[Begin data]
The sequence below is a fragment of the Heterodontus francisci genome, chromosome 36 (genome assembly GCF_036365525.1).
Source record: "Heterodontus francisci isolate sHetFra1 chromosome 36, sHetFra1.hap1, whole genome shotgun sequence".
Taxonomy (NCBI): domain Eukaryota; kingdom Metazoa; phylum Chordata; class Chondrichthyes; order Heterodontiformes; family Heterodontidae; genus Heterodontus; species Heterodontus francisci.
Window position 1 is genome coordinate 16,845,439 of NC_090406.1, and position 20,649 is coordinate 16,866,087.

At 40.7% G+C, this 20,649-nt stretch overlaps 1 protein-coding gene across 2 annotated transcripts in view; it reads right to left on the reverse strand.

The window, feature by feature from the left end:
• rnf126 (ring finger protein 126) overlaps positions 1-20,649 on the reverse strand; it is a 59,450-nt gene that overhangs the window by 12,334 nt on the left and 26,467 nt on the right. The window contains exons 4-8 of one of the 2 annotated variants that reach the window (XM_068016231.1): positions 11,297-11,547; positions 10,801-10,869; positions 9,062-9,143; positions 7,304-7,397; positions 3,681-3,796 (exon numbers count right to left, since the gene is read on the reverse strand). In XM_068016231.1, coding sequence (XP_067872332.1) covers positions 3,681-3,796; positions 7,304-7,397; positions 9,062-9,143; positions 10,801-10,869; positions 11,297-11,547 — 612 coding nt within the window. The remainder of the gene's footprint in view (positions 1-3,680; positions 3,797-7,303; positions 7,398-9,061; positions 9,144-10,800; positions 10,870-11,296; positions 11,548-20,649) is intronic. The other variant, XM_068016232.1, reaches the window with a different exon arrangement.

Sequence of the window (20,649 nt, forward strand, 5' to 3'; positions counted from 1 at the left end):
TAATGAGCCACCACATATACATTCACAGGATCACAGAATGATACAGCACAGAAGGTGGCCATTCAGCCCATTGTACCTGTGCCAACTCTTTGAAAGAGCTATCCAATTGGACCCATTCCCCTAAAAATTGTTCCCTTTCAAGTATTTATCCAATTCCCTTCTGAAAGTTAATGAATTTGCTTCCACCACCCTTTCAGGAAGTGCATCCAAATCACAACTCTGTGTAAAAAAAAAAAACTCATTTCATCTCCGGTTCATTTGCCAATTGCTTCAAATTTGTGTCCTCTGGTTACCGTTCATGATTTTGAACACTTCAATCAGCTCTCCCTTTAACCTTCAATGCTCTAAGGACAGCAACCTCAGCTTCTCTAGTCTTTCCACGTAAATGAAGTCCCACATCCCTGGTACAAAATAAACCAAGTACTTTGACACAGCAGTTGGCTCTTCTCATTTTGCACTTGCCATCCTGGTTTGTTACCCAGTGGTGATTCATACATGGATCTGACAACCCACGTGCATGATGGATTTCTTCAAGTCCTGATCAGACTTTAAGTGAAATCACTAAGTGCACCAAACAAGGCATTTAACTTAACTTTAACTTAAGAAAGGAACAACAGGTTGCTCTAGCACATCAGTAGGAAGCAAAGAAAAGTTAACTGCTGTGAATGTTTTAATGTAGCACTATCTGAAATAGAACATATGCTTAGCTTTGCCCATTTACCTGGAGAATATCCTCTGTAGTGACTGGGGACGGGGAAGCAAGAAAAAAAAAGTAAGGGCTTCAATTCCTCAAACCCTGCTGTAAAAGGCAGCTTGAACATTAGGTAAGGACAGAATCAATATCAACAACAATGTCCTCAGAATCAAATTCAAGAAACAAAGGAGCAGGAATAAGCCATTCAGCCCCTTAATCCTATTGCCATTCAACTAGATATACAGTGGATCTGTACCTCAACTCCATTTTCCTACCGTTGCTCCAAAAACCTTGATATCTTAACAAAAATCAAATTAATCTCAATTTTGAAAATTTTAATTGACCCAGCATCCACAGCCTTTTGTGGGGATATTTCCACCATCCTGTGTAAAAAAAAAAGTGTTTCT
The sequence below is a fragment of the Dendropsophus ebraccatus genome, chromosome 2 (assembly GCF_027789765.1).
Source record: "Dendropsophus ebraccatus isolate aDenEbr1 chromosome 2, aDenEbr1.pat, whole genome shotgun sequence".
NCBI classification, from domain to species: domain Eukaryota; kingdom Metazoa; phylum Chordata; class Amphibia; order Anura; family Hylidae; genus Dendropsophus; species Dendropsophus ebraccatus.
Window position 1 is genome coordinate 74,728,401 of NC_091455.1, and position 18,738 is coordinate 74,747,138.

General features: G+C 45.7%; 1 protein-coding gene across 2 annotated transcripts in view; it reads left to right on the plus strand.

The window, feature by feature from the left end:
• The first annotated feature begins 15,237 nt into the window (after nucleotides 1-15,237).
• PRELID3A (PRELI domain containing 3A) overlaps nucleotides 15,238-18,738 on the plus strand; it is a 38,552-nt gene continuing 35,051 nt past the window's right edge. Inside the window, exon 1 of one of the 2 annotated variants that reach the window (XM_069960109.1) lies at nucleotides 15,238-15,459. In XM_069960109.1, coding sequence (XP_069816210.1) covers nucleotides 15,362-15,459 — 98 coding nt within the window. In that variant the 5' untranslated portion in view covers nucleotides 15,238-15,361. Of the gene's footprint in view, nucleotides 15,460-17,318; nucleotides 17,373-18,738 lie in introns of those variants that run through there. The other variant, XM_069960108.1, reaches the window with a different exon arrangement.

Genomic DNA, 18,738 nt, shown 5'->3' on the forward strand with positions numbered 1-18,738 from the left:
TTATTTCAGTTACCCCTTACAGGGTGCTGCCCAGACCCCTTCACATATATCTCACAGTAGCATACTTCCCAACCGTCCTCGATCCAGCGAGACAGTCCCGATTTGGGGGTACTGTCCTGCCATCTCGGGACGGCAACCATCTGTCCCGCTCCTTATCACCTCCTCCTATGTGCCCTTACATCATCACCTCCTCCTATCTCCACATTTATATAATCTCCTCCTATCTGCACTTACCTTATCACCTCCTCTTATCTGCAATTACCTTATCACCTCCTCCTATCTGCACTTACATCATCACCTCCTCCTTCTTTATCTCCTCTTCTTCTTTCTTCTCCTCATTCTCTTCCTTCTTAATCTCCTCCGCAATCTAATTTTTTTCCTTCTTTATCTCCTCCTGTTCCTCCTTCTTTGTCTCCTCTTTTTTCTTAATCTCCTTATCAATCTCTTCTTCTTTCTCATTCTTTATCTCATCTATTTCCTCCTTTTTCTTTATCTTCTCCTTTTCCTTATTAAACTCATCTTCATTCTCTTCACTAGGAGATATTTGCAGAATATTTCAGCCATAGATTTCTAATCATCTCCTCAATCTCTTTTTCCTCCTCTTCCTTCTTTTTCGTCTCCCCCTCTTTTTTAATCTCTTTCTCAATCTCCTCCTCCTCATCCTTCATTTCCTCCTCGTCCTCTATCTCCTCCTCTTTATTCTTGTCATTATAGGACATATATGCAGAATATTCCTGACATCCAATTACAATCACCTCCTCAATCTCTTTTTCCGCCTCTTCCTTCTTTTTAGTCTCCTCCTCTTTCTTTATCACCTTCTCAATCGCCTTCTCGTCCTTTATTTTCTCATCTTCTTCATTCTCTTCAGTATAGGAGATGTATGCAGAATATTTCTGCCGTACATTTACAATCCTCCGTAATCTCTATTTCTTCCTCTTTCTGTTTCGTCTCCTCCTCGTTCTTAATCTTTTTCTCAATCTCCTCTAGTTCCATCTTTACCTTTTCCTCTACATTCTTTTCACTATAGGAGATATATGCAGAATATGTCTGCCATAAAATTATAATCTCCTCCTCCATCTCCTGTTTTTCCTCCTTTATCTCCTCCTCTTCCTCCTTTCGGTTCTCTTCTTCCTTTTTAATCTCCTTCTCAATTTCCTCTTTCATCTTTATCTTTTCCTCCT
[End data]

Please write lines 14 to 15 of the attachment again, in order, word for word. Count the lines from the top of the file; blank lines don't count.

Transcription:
General features: G+C 45.7%; 1 protein-coding gene across 2 annotated transcripts in view; it reads left to right on the plus strand.

The window, feature by feature from the left end: